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Co-Infection with Milder Related Parasite Appears to Partially Protect African Cattle from Deadly Fever Caused by Tick-Borne Theileria parva; Finding May Provide Lesson for Malaria and Other Parasite-Caused Diseases

African cattle infected with a lethal parasite that kills one million cows per year are less likely to die when co-infected with the parasite's milder cousin, according to a new study published online on March 20, 2015 in an open-access article in Science Advances. The findings suggest that "fighting fire with fire" is a strategy that might work against a range of parasitic diseases. The immediate implications are for the battle in Africa against a tick-borne cattle-killing parasite, Theileria parva, which causes a disease called East Coast fever. The disease kills one cow every 30 seconds and claims US $300 million in livestock losses each year, mostly from poor herders who can scarcely afford to lose even a single animal. "Our results suggest seeking a simple vaccine that could protect cows from East Coast fever by inoculating them with a related, but far less harmful, parasite," said lead author Dr. Mark Woolhouse, who is with the University of Edinburgh, in the United Kingdom. "It has been suggested that a similar process might be at work in malaria, where infection with the less harmful Plasmodium vivax parasite may protect people from the Plasmodium falciparum parasite that kills almost 600,000 people each year." The study, titled “Co-Infections Determine Patterns of Mortality in a Population Exposed to Parasite Infections,” was conducted as part of an Infectious Diseases of East African Livestock (IDEAL) project, a multi-partner study that includes the Nairobi-based International Livestock Research Institute (ILRI). The project followed more than 500 indigenous East African shorthorn zebu calves during their first year of life. The calves live in a part of Western Kenya where they are routinely exposed to both the T. parva parasite and its less aggressive relatives. T. parva causes high fever and, like cancer, promotes uncontrollable proliferation of white blood cells. Its relatively innocuous cousins, such as Theileria mutans, typically cause chronic, but mild, infections that may have no symptoms at all. The researchers discovered that co-infection with a lesser parasite was associated with an impressive 89 percent reduction in deaths from East Coast fever.

"This is an important finding; East Coast fever is a major burden for millions of poor people in Africa whose existence depends on healthy cattle," said Phil Toye, of ILRI, which is leading an international effort to develop a new vaccine against the disease. "The control methods now available are very expensive for most farmers and herders, and if we could provide a cheaper approach, it could greatly reduce poverty in the region."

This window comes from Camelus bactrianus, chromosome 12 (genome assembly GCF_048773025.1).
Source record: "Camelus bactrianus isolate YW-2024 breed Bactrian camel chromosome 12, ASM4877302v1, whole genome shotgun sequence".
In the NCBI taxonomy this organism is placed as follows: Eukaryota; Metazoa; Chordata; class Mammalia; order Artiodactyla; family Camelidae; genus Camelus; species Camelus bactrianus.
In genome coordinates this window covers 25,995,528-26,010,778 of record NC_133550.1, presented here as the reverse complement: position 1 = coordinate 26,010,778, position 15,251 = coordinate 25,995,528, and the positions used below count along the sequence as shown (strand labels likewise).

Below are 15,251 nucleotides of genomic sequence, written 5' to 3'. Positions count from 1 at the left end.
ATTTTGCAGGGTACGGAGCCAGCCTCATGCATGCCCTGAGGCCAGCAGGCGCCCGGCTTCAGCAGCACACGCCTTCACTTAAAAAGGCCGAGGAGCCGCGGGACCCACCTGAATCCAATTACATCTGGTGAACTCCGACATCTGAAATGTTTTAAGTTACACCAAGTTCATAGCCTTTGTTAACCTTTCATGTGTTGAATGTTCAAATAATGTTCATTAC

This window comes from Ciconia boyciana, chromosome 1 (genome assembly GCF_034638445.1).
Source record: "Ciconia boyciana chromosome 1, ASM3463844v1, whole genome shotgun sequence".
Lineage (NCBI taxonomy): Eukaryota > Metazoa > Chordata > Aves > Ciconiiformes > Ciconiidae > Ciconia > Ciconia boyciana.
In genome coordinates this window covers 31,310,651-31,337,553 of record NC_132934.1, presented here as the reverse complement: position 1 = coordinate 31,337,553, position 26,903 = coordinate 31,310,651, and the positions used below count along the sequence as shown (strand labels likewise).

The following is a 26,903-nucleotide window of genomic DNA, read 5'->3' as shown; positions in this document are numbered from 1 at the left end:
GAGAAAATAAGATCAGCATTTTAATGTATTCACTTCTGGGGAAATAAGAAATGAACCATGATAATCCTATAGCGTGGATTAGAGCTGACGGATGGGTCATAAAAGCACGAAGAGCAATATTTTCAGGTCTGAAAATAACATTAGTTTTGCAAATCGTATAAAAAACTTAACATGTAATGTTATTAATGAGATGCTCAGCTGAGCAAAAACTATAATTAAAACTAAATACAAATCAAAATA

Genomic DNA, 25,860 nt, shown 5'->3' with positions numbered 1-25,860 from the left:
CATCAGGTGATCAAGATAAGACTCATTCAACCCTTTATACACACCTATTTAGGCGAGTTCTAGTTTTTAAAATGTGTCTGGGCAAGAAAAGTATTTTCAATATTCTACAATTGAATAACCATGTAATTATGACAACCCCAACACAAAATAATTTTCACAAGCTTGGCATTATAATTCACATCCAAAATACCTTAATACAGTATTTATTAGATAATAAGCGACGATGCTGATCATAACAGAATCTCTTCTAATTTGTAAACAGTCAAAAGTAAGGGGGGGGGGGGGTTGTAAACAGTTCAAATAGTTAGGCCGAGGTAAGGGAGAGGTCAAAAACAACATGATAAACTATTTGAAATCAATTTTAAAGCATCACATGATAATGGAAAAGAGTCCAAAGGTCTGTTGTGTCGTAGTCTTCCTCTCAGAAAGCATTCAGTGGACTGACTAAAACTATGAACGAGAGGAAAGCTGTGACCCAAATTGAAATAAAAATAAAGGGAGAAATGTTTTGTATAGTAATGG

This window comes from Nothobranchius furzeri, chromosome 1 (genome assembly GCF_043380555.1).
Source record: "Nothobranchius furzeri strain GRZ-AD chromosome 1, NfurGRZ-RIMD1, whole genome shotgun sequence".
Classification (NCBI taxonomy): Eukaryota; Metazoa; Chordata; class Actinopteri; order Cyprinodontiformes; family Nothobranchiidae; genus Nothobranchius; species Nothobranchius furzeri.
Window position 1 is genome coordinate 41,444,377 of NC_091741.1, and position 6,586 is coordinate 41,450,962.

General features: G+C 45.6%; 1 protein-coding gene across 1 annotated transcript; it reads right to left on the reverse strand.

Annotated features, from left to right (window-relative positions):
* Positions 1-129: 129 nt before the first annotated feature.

ILRI experts are concerned that East Coast fever is spreading rapidly; it already threatens some 30 million cattle in East and Central Africa. In 2013, death and disease from this parasite caused US $300 million in losses, challenging the livelihoods of pastoralist herders and farmers in this region. East Coast fever also impedes economic development for livestock keepers by limiting their adoption of more productive cattle breeds, which are even more susceptible to the disease.

The researchers say that these new findings about East Coast fever could explain why European cattle breeds raised in the same region as the indigenous shorthorn Zebu are more likely to die from T. parva infections: because the European cattle are managed in ways that reduce their exposure to all tick-borne infections, they don't obtain the benefit of infection with the less harmful parasite. The findings could also explain why spraying cattle with a pesticide that reduces exposure to all Theileria parasites may have little effect on the overall burden of disease.

The only existing vaccine against East Coast fever is made by grinding up ticks that carry the T. parva parasite. This so-called "live vaccine" is costly to produce and deliver, and it induces an infection in the cows that must be treated with expensive antibiotics. The new study suggests that a simpler and cheaper vaccine might be based on more benign species of Theileria, which could also protect animals against disease but without the need for expensive drug treatment.

The protective effect against East Coast fever that appears to be provided by the milder parasites could be relevant to the fight against malaria. Like East Coast fever, malaria is caused by a single-celled parasite, Plasmodium, although more than one species of Plasmodium can cause malaria. The deadliest species is Plasmodium falciparum, whereas Plasmodium vivax is more widespread, but causes less severe disease.

The researchers refer back to a 1996 study suggesting that protective effect of P. vivax could explain a genetic mutation common in people who live in the South Pacific that makes them susceptible to P. vivax: the people may be more vulnerable to P. vivax because it protects against the deadlier P. falciparum.

"A protective effect of P. vivax could explain why bednets used in places where both parasites are common are less effective in reducing malaria deaths than when used in places where P. falciparum is dominant," Woolhouse said. "A better understanding of how this milder parasite may protect against the more lethal form of the disease could generate new approaches to reducing severe illness and deaths from malaria."

Image shows Theileria-infected macrophages.

[Press release] [Science Advances article]